A big Ryan steal at the lineout relieved pressure for Ireland soon after and despite signs of Robbie Henshaw’s rustiness with an uncharacteristic knock-on, Schmidt’s men kept their momentum motoring with a third score in the 21st minute.

This was perhaps the pick of the bunch as Murray prompted Stander into a hole at the fringe of a ruck, the number eight throwing a return offload before Stockdale carried. Sexton then sent fullback Larmour haring into space in the Samoan defence, the Leinster man throwing a dummy and then firing up a fend before passing one-handed back inside to Sexton for the out-half to dot down and convert for 21-0.

jonathan-sexton-scores-ireland-fourth-try Sexton scored two first-half tries. Source: Dan Sheridan/INPHO

A poor pass from Murray to Healy went to ground soon after, though, and Samoa flooded back at Ireland, ending with them scoring from a five-metre lineout after Henshaw had given up a breakdown penalty.

The Samoans peeled off the back of the close-range maul and captain Jack Lam battered through Stander and Josh van der Flier for an unconverted try.

It was another poor pass, this time from Henshaw over Stockdale’s head, that led to Aki’s red card as the loose ball bounced up for Ah See Tuala to flick back to Samoa out-half UJ Seuteni. Aki barely had time to adjust but hammered his shoulder into Seuteni’s face, with Berry calmly working through the TMO process to reach his red-card decision.

Ireland wobbled briefly after the card but composed themselves to seal their bonus-point just before half-time, battering away in Samoa’s 22 until Stander was held up over the tryline.

From the five-metre scrum, Ireland went into the blindside channel, where Sexton was able to slip through Dwayne Polataivao’s poor tackle attempt to score his second. 

Ireland led 26-5 at the break and they had a fifth try within 10 minutes of the restart, more Samoa indiscipline giving them a platform in the 22, where they were held up over the tryline twice – Furlong and Larmour – before winning a series of scrum penalties.

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jordan-larmour-scores-their-fifth-try Larmour crosses for Ireland's fifth try. Source: Dan Sheridan/INPHO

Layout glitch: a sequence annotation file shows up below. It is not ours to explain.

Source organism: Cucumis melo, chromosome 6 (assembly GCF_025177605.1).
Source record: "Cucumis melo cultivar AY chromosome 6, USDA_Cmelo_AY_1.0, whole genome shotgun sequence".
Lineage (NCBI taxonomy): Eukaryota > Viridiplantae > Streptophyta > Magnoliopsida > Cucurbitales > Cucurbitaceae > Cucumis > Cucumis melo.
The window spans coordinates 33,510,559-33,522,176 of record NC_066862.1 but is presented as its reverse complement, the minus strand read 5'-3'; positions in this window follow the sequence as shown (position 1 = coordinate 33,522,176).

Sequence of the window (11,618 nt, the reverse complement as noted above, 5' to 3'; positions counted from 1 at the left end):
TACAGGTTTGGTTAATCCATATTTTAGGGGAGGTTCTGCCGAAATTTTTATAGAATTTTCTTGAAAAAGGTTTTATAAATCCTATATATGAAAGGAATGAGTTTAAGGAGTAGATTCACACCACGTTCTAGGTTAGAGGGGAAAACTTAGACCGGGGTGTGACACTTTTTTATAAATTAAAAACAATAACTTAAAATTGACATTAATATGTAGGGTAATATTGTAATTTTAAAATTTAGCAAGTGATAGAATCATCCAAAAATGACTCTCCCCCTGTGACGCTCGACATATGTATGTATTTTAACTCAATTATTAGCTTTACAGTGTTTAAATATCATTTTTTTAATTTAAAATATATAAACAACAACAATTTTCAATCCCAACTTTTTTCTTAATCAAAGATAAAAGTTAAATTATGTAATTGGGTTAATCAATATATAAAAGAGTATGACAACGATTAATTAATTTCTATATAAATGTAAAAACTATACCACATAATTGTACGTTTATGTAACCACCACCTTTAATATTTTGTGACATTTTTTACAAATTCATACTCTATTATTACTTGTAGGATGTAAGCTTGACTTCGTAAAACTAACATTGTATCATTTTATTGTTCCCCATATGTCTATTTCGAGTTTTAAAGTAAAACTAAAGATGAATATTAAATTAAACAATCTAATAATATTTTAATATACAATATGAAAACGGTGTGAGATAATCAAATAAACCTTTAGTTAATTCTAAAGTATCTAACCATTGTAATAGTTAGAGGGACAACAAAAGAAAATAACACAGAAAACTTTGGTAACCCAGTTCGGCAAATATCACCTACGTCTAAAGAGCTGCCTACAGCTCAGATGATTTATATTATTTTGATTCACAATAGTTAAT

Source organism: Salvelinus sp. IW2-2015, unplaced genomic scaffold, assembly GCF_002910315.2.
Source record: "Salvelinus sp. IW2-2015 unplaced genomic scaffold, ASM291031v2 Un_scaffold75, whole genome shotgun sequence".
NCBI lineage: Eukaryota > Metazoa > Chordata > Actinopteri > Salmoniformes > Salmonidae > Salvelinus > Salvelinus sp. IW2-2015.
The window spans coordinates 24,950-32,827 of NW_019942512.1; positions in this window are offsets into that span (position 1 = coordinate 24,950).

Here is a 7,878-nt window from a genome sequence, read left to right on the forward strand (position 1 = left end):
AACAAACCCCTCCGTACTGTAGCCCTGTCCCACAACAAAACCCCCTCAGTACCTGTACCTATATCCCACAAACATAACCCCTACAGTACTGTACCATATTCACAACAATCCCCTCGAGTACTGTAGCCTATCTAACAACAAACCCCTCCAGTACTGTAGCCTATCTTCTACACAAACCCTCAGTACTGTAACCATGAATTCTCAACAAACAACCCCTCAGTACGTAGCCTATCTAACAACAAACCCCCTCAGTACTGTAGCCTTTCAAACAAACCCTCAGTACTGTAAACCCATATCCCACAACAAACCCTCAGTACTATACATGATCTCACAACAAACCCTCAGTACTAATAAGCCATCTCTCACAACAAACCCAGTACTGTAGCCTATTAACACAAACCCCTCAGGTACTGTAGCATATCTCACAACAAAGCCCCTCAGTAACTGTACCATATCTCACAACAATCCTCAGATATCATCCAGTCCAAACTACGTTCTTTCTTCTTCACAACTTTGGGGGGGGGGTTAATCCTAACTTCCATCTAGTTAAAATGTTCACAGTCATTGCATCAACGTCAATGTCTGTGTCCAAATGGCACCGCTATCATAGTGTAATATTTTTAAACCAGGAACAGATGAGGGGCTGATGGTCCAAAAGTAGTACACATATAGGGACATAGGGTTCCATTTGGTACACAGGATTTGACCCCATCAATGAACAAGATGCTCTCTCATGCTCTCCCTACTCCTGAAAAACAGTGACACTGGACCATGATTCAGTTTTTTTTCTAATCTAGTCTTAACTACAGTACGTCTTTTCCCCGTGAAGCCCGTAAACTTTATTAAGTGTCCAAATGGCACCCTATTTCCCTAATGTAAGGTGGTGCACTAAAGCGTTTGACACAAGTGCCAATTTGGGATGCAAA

They eventually quick-tapped and then Murray threw a beautiful cut-out pass to beat the defensively poor Samoa wing Ed Fidow, allowing Larmour to finish in the right corner, the fullback thankful for a selfless decoy line from Earls on his inside.

Sexton converted from wide right with his last action of the game, Joey Carbery coming on for the closing 30 minutes as Niall Scannell replaced Best, while Murray joined them in putting the feet up soon after – Furlong having departed just before Larmour’s try. 

Steve Jackson’s side continued to infringe and Ireland simply kept the pressure on, with Samoa openside TJ Ioane binned in the 59th minute for not rolling away as Ireland hammered away at their tryline. 

Jean Kleyn was denied a try with another hold up over the line very soon after replacing Ryan in the second row, but Stander deservedly powered over for Ireland’s sixth try having carried relentlessly all evening.

Andrew Conway, only fresh onto the pitch for Henshaw, was next to dot down as he chased a very clever Carbery grubber down the right-hand side for his ninth Test try, with the replacement out-half stroking over the conversion from out wide for the final scoreline of 47-5. 

Ireland scorers:

Tries: Rory Best, Tadhg Furlong, Johnny Sexton [2], Jordan Larmour, CJ Stander, Andrew Conway

Conversions: Johnny Sexton [4 from 5], Joey Carbery [2 from 2]

Samoa scorers:

Tries: Jack Lam

Conversions: Henry Taefu [0 from 1]

IRELAND: Jordan Larmour; Keith Earls, Robbie Henshaw (Andrew Conway ’63), Bundee Aki (red card ’29), Jacob Stockdale; Johnny Sexton (Joey Carbery ’50), Conor Murray (Luke McGrath ’53); Cian Healy (Dave Kilcoyne ’57), Rory Best (captain) (Niall Scannell ’50), Tadhg Furlong (Andrew Porter ’45); Iain Henderson, James Ryan (Jean Kleyn ’57); Tadhg Beirne (Peter O’Mahony ’60), Josh van der Flier, CJ Stander.

SAMOA: Tim Nanai Williams; Ah See Tuala, Alapati Leiua, Henry Taefu, Ed Fidow (Kieron Fonotia ’52); UJ Seuteni (Tusi Pisi ’29), Dwayne Polataivao (Pele Cowley ’70); Logovi’i Mulipola (Jordan Lay ’47), Seilala Lam (yellow card ’6 (Ray Niuia ’47)), Michael Alaalatoa (Paul Alo-Emile ’53); Teofilo Paulo (Ray Niuia ’14 to ’17)) (Piula Fa’aselele ’53), Kane Le’aupepe; Chris Vui, TJ Ioane (yellow card ’59) (Josh Tyrell ’70), Jack Lam.

Referee: Nic Berry [Australia].

About the author:

Murray Kinsella  / Reports from Fukuoka Hakatanomori Stadium